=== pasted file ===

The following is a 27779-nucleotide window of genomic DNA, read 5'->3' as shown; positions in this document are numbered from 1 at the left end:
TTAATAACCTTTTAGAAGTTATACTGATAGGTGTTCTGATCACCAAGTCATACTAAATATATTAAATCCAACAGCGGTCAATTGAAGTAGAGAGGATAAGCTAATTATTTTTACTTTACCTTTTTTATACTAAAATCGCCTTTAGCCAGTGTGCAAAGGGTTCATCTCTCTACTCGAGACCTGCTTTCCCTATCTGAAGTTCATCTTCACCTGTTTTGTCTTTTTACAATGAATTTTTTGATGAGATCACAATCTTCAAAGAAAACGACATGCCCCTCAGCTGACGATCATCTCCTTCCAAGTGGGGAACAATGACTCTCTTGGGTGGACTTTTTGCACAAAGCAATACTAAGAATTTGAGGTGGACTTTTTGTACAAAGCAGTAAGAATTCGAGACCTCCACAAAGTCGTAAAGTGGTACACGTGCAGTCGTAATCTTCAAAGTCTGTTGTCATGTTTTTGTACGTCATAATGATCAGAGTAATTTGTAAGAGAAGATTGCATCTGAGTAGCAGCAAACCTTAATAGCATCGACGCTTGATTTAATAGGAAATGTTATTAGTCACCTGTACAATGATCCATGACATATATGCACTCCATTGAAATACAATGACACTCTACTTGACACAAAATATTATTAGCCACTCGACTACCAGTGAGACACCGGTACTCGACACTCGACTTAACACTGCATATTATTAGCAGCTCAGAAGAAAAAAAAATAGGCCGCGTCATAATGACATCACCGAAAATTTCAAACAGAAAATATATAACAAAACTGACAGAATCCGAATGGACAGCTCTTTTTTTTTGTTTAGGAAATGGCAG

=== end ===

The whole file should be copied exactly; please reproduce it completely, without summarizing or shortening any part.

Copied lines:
The following is a 27779-nucleotide window of genomic DNA, read 5'->3' as shown; positions in this document are numbered from 1 at the left end:
TTAATAACCTTTTAGAAGTTATACTGATAGGTGTTCTGATCACCAAGTCATACTAAATATATTAAATCCAACAGCGGTCAATTGAAGTAGAGAGGATAAGCTAATTATTTTTACTTTACCTTTTTTATACTAAAATCGCCTTTAGCCAGTGTGCAAAGGGTTCATCTCTCTACTCGAGACCTGCTTTCCCTATCTGAAGTTCATCTTCACCTGTTTTGTCTTTTTACAATGAATTTTTTGATGAGATCACAATCTTCAAAGAAAACGACATGCCCCTCAGCTGACGATCATCTCCTTCCAAGTGGGGAACAATGACTCTCTTGGGTGGACTTTTTGCACAAAGCAATACTAAGAATTTGAGGTGGACTTTTTGTACAAAGCAGTAAGAATTCGAGACCTCCACAAAGTCGTAAAGTGGTACACGTGCAGTCGTAATCTTCAAAGTCTGTTGTCATGTTTTTGTACGTCATAATGATCAGAGTAATTTGTAAGAGAAGATTGCATCTGAGTAGCAGCAAACCTTAATAGCATCGACGCTTGATTTAATAGGAAATGTTATTAGTCACCTGTACAATGATCCATGACATATATGCACTCCATTGAAATACAATGACACTCTACTTGACACAAAATATTATTAGCCACTCGACTACCAGTGAGACACCGGTACTCGACACTCGACTTAACACTGCATATTATTAGCAGCTCAGAAGAAAAAAAAATAGGCCGCGTCATAATGACATCACCGAAAATTTCAAACAGAAAATATATAACAAAACTGACAGAATCCGAATGGACAGCTCTTTTTTTTTGTTTAGGAAATGGCAG